In Navarette v. California, the Supreme Court held that police are justified in relying on an anonymous 911 call where the call is (i) made by an eyewitness, (ii) nearly contemporaneous with the event, and (iii) recorded and traced by the 911 system. 572 U.S. 393, 398-401, 134 S. Ct. 1683, 188 L. Ed. 2d 680 (2014). The 911 call in this case had all these features.
Significantly, each caller’s tip adds to the reliability of the tip(s) of the other caller(s). See State v. Hillary, 2017 WI App 67, ¶18, 378 Wis. 2d 267, 903 N.W.2d 311.The lack of corroboration isn’t fatal, either, given Navarette v. California, 134 S. Ct. 1683 (2014):¶12 Coker contends it “weigh[s] against the veracity of the caller” that the trooper himself did not observe any erratic driving or traffic violations in the “just under” one minute he followed her before conducting the traffic stop. The Supreme Court addressed a similar consideration in Navarette.
Third, the tipster had just witnessed the alleged criminal activity. See Navarette v. California, 572 U.S. 393, 400 (2014) (observing that a statement ‘made under the stress of excitement caused by a startling event … weigh[s] in favor of the [tipster’s] veracity’). [¶] The fact that Torres was in a high-crime area also favors reliability.
“Other suggested explanations by defendant, such as that defendant may have been worried about the high crime nature of the area, while possible, do not rule out the plausible explanation supported by the totality of the circumstances. See Navarette v. California, 572 U.S. 393, 403, 134 S. Ct. 1683, 188 L. Ed. 2d 680 (2014) (“[R]easonable suspicion need not rule out the possibility of innocent conduct.”) (quotations omitted).” United States v. Branch, 2019 U.S. Dist. LEXIS 205474 (E.D. N.C. Nov. 26, 2019).
The officer could rely on the anonymous tip because it had indicia of reliability: The caller used the 911 system, which generally has “some features that allow for identifying and tracing callers” such that “a false tipster would think twice before using the system.” Navarette v. California, 134 S. Ct. 1683, 1689-90 (2014). Indeed, the 911 report disclosed both the phone number and a nearby address of the 911 caller, which could be used to identify the caller.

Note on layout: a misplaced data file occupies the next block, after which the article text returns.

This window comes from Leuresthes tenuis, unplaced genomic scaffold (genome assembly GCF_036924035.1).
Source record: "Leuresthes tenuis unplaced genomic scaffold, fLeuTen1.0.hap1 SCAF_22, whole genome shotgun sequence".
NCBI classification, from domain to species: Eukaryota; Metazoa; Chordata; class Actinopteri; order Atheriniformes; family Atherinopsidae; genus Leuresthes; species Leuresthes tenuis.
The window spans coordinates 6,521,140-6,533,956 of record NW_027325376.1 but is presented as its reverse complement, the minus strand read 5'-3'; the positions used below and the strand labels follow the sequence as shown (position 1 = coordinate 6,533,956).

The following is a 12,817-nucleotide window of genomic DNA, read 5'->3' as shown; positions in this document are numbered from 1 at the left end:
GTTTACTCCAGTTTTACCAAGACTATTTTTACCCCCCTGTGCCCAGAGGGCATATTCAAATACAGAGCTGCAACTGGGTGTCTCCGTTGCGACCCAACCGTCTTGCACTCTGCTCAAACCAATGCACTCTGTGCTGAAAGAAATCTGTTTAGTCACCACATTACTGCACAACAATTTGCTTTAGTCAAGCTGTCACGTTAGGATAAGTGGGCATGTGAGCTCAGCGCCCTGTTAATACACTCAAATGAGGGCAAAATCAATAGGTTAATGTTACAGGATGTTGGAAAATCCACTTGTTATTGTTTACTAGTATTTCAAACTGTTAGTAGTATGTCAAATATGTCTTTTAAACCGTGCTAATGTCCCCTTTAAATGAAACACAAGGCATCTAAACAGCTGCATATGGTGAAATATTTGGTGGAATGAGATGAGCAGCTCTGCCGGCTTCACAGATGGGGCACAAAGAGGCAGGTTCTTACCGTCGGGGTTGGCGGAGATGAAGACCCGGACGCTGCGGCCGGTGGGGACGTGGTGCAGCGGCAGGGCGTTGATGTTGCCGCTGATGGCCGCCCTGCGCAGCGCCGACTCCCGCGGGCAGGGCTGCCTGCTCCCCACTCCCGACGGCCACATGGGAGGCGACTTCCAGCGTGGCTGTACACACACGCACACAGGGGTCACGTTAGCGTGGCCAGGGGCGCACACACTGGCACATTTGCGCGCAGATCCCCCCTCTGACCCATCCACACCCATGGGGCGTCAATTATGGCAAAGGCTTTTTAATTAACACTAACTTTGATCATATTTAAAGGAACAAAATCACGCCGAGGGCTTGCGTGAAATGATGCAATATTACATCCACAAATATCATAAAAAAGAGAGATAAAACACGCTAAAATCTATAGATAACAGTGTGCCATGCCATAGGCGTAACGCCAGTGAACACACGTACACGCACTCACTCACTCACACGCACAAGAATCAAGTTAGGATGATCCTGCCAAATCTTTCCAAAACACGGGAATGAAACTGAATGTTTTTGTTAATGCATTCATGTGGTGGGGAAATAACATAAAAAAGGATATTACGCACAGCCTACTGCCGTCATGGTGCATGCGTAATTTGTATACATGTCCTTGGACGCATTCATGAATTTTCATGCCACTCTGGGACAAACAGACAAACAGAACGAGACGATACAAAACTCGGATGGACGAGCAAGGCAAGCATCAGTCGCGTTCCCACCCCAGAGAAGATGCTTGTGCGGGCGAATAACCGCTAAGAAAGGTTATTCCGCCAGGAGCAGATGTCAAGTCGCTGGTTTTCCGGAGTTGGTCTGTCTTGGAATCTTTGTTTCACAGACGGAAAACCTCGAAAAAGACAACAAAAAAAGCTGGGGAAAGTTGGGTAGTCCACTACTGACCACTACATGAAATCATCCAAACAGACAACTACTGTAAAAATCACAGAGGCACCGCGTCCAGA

People v. Mansapit, 2016 Guam 30, 2016 Guam LEXIS 28 (Oct. 24, 2016): [*15] The tipster reported firsthand observations of an ongoing event, adding weight to a finding of reasonable suspicion. See Navarette v. California, 134 S. Ct. 1683, 1688-89, 188 L. Ed. 2d 680 (2014); see also United States v. Edwards, 761 F.3d 977, 984-85 (9th Cir. 2014) (finding reasonable suspicion for caller’s ongoing account of suspect shooting at cars). However, a tip must reliably assert an illegal act, and not just reliably identify a certain individual without details on criminal conduct.
The Supreme Court unanimously held that under the totality of the circumstances test, all facts may be considered by the court in reviewing the officer’s basis for stopping a vehicle. The Court also noted that the officer was entitled to make an assessment of the situation in light of his specialized training and familiarity with the customs of the area’s inhabitants.Navarette v. California, 134 S. Ct. 1683 (2014)A 911 caller who did not identify herself, told the dispatcher that a specific vehicle had just run her off the road. The police went to the highway and saw the described vehicle, followed it for a few minutes (observing no traffic infractions) and then stopped the vehicle.
The Supreme Court disagreed. For the same reason that a reasonable mistake of fact does not render a detention unreasonable, a detention prompted by a reasonable mistake of law is also not an unreasonable detention.Navarette v. California, 134 S. Ct. 1683 (2014)A 911 caller who did not identify herself, told the dispatcher that a specific vehicle had just run her off the road. The police went to the highway and saw the described vehicle, followed it for a few minutes (observing no traffic infractions) and then stopped the vehicle.
And he wrote the pro-defense dissent in a 5-4 case in which the majority made it easier for police to use anonymous tips to support Terry stops on vehicles. Navarette v. California, 134 S.Ct. 1683 (2014).But the reason both Rehnquist and Scalia can generally be called conservative is that their views in this area reflect two different sides of conservative legal philosophy. Damon Root has provided a concise overview in his new book, “Overruled: The Long War for Control of the U.S. Supreme Court.”One of the fundamental American constitutional dilemmas is determining when the rights of an individual should trump a decision of the majority.
Issue: Did the anonymous tip provide reasonable suspicion necessary for a lawful stop?Holding: Yes. Relying on Prado Navarette v. California, 134 S. Ct. 1683 (2014), the DCCA found that the 911 call bore sufficient indicia of reliability to justify the stop. The Court found that the contemporaneousness of the report and the fact that the caller used the 911 emergency system weighed in favor of the tip’s reliability.